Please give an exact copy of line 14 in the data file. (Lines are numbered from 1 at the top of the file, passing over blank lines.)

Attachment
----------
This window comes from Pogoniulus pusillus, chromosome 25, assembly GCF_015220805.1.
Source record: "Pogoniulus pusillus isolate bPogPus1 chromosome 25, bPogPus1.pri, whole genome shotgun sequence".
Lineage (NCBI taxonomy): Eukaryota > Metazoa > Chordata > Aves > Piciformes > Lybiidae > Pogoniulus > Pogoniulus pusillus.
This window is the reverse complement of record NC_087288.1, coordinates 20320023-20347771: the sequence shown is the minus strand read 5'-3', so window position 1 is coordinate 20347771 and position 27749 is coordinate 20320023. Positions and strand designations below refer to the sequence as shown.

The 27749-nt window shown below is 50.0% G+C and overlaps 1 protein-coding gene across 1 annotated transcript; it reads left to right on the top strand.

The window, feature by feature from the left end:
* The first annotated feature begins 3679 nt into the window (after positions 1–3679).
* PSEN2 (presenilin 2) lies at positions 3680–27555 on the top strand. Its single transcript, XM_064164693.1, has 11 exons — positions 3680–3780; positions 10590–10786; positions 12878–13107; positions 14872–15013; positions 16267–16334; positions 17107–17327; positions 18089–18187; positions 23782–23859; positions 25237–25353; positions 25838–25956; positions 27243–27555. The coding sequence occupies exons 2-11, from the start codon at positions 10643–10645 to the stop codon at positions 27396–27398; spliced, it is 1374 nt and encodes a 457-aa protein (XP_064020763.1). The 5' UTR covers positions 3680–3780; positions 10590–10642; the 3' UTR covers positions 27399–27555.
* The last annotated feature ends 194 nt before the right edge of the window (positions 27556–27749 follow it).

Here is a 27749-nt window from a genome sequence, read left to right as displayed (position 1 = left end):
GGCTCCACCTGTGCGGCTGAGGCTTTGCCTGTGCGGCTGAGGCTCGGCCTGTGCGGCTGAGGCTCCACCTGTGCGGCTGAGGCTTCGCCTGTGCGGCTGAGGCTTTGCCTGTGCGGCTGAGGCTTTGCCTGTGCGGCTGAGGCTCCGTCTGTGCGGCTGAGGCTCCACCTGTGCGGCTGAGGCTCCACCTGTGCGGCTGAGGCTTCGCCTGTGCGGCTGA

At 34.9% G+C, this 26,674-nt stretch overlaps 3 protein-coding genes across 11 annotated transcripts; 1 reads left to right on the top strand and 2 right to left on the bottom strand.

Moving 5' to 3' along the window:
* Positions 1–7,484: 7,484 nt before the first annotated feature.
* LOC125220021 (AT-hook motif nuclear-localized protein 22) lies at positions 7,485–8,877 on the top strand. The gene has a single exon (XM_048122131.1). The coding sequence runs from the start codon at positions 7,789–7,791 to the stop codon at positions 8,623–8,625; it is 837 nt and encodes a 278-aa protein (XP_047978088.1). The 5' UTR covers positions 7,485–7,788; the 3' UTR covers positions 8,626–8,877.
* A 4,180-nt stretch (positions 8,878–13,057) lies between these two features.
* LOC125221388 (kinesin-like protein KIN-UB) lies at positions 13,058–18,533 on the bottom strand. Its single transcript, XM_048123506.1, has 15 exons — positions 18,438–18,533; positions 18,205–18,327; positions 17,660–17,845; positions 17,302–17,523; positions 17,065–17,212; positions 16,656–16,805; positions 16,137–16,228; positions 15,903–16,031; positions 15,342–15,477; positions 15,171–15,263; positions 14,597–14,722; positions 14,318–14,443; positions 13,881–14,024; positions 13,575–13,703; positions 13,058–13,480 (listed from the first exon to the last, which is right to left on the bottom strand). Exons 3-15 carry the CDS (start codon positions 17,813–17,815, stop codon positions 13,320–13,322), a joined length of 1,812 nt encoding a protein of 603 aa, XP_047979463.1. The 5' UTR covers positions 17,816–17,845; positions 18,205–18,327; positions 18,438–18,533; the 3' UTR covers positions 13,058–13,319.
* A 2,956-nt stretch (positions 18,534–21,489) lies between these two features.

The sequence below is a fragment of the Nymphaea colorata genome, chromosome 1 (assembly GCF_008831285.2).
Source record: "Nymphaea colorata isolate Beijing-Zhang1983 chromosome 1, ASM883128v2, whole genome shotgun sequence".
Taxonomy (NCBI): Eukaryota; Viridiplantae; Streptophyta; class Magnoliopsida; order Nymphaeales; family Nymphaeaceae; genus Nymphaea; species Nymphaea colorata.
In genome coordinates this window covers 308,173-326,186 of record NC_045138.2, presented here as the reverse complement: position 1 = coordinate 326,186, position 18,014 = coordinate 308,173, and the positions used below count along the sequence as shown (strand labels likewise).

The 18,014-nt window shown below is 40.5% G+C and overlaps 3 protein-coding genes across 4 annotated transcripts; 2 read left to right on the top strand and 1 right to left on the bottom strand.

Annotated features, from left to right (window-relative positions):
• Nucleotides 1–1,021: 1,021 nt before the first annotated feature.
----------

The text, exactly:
* Positions 1–7,484: 7,484 nt before the first annotated feature.